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Seonamsa Temple is located in Busanjin-gu, Busan on Mt. Baekyangsan (642 m). There is some dispute as to when Seonamsa Temple was first built, but it’s estimated to have first been built during Later Silla (668-935 A.D.). According to one legend, Baekyangsa Temple was first established by the famed monk Wonhyo-daesa (617-686 A.D.) in 675 A.D. Originally, the temple was called Gyeongangsa Temple.
Before the 15th century, the temple was relocated to its current location and renamed Seonamsa Temple. In fact, it was renamed Seonamsa Temple in 1483 by the monk Gakcho. Seonamsa Temple, in English, means “Immortal Rock Temple.” The name is in reference to its current location on Mt. Baekyangsan. Because the temple is high up in the mountains with a view of the sea off in the distance, it’s believed to be a perfect place for Sinseon (Spirit Immortal) to live. Since the 15th century, Seonamsa Temple has been reconstructed and rebuilt several times during the Joseon Dynasty (1392-1910).
Seonamsa Temple is home to a handful of Busan Cultural Properties like a Joseon Dynasty Gwaebul (Large Buddhist Banner Painting). And it also participates in the popular Korean Temple Stay Program (in Korean).
At a bend in the road, and up a long steep set of stairs past the Iljumun Gate, you’ll step into the large temple grounds at Seonamsa Temple. Directly in front of you is the large Daeung-jeon Hall. Adorning the exterior walls are simplistic, yet elegant, Shimu-do (Ox-Herding Murals). They are joined by some distinctive wooden dragon-heads that have the tiniest of claws protruding out from near their outstretched necks near the Daeung-jeon Hall’s signboard. Stepping inside the Daeung-jeon Hall, you’ll immediately be welcomed by an intricately designed Shinjung Taenghwa (Guardian Mural). And resting on the main altar is a triad centred by Seokgamoni-bul (The Historical Buddha). This statue is joined on either side by Munsu-bosal (The Bodhisattva of Wisdom) and Bohyeon-bosal (The Bodhisattva of Power). And to the left of the main altar is a statue of what looks to be Dokseong (The Lonely Saint) holding a fan.
To the right of the Daeung-jeon Hall are the monks quarters. And to the left of the Daeung-jeon Hall is the Gwaneum-jeon Hall. Housed inside this rather long shrine hall is a statue dedicated to Gwanseeum-bosal (The Bodhisattva of Compassion) under a low-lying golden canopy.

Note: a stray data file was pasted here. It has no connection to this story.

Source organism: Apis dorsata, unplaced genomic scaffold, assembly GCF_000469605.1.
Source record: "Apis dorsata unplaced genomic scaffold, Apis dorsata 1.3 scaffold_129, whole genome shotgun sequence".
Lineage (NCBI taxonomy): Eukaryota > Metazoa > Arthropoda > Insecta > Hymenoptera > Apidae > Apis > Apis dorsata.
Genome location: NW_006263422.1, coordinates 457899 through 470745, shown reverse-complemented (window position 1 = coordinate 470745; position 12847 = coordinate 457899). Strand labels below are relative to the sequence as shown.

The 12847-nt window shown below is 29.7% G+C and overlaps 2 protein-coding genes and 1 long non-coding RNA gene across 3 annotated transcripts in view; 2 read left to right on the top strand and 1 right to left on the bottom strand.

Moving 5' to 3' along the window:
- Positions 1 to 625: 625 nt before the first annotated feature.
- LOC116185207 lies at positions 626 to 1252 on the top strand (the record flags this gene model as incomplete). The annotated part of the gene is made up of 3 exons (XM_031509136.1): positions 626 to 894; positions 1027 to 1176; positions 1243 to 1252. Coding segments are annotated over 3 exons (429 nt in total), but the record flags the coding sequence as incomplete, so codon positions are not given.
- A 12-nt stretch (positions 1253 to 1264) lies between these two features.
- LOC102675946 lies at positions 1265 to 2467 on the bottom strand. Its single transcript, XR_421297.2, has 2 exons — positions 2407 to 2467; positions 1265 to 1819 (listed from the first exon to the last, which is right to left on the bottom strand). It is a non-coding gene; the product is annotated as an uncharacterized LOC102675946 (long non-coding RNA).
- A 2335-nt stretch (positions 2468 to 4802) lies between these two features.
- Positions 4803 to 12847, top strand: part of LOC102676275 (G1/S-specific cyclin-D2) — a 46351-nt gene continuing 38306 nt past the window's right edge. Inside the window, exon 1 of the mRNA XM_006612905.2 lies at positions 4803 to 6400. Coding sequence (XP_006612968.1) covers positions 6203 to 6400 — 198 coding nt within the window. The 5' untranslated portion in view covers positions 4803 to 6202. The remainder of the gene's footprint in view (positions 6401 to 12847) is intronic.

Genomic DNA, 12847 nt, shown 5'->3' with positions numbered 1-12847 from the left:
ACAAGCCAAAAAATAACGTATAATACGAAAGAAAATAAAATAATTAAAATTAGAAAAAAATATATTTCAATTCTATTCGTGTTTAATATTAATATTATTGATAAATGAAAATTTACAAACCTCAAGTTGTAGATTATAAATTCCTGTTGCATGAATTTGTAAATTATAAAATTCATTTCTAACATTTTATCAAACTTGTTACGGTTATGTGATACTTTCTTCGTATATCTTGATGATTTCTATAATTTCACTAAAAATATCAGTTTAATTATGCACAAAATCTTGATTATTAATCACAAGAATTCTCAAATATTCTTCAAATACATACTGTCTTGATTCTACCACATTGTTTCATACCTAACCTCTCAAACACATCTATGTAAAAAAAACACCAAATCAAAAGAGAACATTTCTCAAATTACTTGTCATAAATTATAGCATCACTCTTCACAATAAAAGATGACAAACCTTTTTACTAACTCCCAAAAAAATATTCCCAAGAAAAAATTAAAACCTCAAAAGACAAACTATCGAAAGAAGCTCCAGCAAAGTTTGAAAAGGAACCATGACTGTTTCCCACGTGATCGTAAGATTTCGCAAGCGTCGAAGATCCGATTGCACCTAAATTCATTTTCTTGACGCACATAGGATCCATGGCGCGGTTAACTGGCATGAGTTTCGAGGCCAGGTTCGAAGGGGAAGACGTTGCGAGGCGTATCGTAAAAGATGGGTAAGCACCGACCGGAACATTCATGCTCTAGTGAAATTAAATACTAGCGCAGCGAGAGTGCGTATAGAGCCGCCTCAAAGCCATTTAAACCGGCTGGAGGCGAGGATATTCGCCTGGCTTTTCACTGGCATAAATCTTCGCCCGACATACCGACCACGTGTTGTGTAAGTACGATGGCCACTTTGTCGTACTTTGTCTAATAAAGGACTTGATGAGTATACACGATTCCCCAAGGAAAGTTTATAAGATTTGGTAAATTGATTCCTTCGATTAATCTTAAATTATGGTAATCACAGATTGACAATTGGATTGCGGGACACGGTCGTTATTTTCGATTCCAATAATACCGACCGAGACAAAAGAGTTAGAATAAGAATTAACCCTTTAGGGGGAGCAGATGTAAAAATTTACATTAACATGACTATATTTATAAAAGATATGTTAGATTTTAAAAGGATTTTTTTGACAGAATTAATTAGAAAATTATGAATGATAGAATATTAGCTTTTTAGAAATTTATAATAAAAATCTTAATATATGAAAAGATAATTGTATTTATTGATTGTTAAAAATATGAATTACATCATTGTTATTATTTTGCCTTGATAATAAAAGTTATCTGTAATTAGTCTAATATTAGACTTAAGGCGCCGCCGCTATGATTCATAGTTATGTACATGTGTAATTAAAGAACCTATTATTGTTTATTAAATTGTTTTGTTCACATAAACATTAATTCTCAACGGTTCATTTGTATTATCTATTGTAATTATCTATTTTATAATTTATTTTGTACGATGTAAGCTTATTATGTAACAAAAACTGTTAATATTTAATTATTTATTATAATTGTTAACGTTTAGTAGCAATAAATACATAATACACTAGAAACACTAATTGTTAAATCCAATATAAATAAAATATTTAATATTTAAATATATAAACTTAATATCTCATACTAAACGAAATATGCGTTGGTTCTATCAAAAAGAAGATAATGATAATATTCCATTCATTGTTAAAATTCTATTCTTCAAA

Next to the Gwaneum-jeon Hall is the temple’s Myeongbu-jeon Hall. Sitting on the main altar is a green haired statue dedicated to Jijang-bosal (The Bodhisattva of the Afterlife). Joining this statue in the Judgment Hall are some finely sculpted statues of the Shiwang (The Ten Kings of the Underworld). One of the exterior walls is adorned with the Bodhidharma and Dazu Huike (487-593 A.D.) mural. Just to the left of the Myeongbu-jeon Hall is one of the more original Korean pagodas. This pagoda seems to be dedicated to Jijang-bosal. Adorning the detailed pagoda are various animals, Bicheon (Flying Heavenly Deities), Buddhas, and Bodhisattvas.
Rounding out the temple structures in the lower courtyard, and just a little further past the Myeongbu-jeon Hall, is the Jong-ru (Bell Pavilion). Rather interestingly, there’s a wooden figure up in the eaves of the Jong-ru. This female-looking figure appears to be holding up the weight of the roof on her shoulders. And the other structure in the lower courtyard is an outdoor shrine dedicated to Yongwang (The Dragon King). The statue of the Dragon King, much like the aforementioned pagoda, seems to be the handiwork of the same mason. Yongwang is extremely detailed, and he’s cradling a flaming pearl in his left hand, while sitting upon a dragon throne.
Up another long set of narrow stairs, you’ll come to the upper courtyard at Seonamsa Temple. To your immediate left is a three-story pagoda that almost appears to be half buried in the dirt courtyard. To your immediate right is a large shrine hall. This is the Geukrak-jeon Hall, which houses a statue of Amita-bul (The Buddha of the Western Paradise) in the centre of the main altar triad. This statue is then joined on either side by Gwanseeum-bosal and Daesaeji-bosal (The Bodhisattva of Amita-bul’s Wisdom and Power). The exterior walls to the Geukrak-jeon Hall are adorned with the Shimu-do (The Ox-Herding Murals).
To the left of the Geukrak-jeon Hall is the Chilseong-gak Hall. Inside this shaman shrine hall is a black mural dedicated to Chilseong (The Seven Stars). And the Chilseong-gak Hall is joined by the Sanshin/Dokseong-gak Hall. Housed inside this shaman shrine hall are two of the better murals you’ll find of the shaman deities Sanshin (The Mountain Spirit) and Dokseong (The Lonely Saint). A unique feature to the Sanshin mural is the angelic halo that surrounds his head and the ferocity of the male and female tigers in the mural.
The final area that visitors can explore in this mountain compound is up another set of stone stairs at Seonamsa Temple. This is the temple’s Josa-jeon Hall, which houses three murals dedicated to three monks. It’s also from up here that you get a pretty great view of Busan down below.
How To Get There
From the Dongui University subway stop, which is #222 on the line #2, you’ll need to take a taxi up to Seonamsa Temple. It should cost about 4,000 won, and the taxi ride should take about ten minutes.
Overall Rating: 8/10
There’s just so much to see and explore around this lesser known temple in Busan. And it’s surprising just how little is known about Seonamsa Temple judging by its size and history. With that being said, things to keep an eye out for are the Jijang-bosal pagoda, the Yongwang statue, the angelic Sanshin mural, and the beautiful grounds themselves.